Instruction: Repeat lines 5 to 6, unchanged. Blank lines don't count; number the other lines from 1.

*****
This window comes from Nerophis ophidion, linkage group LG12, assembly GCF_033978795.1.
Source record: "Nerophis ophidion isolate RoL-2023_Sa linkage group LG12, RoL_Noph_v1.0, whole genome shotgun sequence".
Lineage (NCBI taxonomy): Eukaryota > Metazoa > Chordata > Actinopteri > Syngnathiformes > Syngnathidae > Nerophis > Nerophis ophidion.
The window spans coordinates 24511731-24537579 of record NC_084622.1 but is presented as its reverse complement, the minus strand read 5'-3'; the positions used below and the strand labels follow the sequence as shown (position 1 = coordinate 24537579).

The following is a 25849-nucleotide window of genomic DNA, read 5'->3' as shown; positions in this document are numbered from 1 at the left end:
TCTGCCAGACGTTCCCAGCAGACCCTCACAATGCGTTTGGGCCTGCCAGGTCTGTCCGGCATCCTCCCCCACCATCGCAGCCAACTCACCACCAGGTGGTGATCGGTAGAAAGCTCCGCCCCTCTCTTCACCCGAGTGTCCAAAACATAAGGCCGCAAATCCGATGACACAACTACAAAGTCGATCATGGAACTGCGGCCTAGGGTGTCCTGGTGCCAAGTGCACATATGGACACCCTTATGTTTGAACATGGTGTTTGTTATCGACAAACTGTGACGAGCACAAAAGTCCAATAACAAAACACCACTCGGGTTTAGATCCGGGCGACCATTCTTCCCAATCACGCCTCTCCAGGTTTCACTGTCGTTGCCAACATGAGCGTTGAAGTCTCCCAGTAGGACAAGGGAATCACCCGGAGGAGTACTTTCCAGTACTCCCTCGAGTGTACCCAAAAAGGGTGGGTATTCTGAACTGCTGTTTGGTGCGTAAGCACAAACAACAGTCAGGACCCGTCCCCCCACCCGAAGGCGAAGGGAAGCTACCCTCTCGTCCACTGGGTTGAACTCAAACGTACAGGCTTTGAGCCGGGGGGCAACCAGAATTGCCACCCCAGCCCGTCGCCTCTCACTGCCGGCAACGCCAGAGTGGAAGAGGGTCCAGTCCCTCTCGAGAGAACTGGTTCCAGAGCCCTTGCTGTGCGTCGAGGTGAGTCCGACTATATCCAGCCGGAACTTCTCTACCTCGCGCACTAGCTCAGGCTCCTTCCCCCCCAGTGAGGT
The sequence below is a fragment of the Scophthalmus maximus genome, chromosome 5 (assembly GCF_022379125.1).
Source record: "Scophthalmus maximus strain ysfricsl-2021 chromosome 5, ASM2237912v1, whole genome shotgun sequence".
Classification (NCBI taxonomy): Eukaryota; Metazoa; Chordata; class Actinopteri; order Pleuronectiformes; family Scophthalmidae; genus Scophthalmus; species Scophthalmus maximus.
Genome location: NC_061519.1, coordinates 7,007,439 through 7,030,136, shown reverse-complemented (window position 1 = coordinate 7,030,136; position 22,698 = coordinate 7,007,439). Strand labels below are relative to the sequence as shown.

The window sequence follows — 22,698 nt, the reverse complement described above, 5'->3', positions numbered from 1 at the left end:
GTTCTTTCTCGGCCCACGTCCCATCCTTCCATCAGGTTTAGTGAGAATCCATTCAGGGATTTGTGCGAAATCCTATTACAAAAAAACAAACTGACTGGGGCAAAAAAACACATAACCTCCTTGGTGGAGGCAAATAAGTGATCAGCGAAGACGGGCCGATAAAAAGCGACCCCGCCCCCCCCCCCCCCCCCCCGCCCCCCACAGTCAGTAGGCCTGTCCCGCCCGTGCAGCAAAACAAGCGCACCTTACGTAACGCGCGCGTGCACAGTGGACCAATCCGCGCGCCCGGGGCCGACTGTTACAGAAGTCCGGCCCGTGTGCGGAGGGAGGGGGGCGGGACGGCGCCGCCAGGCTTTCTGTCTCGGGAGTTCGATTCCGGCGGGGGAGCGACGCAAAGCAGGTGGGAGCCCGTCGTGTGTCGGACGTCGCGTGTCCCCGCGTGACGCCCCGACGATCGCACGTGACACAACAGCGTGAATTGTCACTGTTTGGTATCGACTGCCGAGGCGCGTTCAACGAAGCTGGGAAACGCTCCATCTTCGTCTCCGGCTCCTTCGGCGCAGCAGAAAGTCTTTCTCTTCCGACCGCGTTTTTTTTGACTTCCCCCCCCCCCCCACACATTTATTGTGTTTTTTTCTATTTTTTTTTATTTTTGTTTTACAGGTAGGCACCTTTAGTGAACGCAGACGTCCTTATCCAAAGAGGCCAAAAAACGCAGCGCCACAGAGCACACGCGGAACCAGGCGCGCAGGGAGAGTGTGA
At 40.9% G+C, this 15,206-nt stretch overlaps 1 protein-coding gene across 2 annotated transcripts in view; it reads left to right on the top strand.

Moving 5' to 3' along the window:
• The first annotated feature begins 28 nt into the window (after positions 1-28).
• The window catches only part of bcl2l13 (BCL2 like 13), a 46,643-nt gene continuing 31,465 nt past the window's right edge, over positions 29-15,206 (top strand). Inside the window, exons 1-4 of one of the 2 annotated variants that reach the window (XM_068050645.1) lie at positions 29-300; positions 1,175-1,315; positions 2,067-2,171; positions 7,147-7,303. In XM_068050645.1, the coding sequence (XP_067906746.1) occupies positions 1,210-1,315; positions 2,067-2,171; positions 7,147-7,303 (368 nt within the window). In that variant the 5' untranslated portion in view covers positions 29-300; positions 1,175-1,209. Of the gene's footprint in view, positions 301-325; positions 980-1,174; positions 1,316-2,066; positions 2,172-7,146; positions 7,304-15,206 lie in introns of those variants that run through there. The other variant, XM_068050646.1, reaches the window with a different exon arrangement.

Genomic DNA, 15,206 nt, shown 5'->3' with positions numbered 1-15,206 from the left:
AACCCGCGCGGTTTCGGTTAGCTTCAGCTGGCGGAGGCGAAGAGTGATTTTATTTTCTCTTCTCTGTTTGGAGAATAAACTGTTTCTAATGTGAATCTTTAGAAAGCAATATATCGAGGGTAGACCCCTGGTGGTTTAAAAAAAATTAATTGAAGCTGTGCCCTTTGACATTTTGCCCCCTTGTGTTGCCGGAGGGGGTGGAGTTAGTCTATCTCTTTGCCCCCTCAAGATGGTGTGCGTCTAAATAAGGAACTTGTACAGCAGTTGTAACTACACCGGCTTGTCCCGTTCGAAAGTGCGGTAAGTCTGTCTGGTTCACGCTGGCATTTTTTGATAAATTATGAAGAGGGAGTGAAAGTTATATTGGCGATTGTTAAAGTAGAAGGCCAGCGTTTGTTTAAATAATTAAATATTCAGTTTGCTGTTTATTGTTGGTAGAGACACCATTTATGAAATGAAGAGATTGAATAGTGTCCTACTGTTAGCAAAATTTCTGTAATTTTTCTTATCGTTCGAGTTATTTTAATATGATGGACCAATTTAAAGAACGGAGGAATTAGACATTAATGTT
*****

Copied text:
The following is a 25849-nucleotide window of genomic DNA, read 5'->3' as shown; positions in this document are numbered from 1 at the left end:
TCTGCCAGACGTTCCCAGCAGACCCTCACAATGCGTTTGGGCCTGCCAGGTCTGTCCGGCATCCTCCCCCACCATCGCAGCCAACTCACCACCAGGTGGTGATCGGTAGAAAGCTCCGCCCCTCTCTTCACCCGAGTGTCCAAAACATAAGGCCGCAAATCCGATGACACAACTACAAAGTCGATCATGGAACTGCGGCCTAGGGTGTCCTGGTGCCAAGTGCACATATGGACACCCTTATGTTTGAACATGGTGTTTGTTATCGACAAACTGTGACGAGCACAAAAGTCCAATAACAAAACACCACTCGGGTTTAGATCCGGGCGACCATTCTTCCCAATCACGCCTCTCCAGGTTTCACTGTCGTTGCCAACATGAGCGTTGAAGTCTCCCAGTAGGACAAGGGAATCACCCGGAGGAGTACTTTCCAGTACTCCCTCGAGTGTACCCAAAAAGGGTGGGTATTCTGAACTGCTGTTTGGTGCGTAAGCACAAACAACAGTCAGGACCCGTCCCCCCACCCGAAGGCGAAGGGAAGCTACCCTCTCGTCCACTGGGTTGAACTCAAACGTACAGGCTTTGAGCCGGGGGGCAACCAGAATTGCCACCCCAGCCCGTCGCCTCTCACTGCCGGCAACGCCAGAGTGGAAGAGGGTCCAGTCCCTCTCGAGAGAACTGGTTCCAGAGCCCTTGCTGTGCGTCGAGGTGAGTCCGACTATATCCAGCCGGAACTTCTCTACCTCGCGCACTAGCTCAGGCTCCTTCCCCCCCAGTGAGGT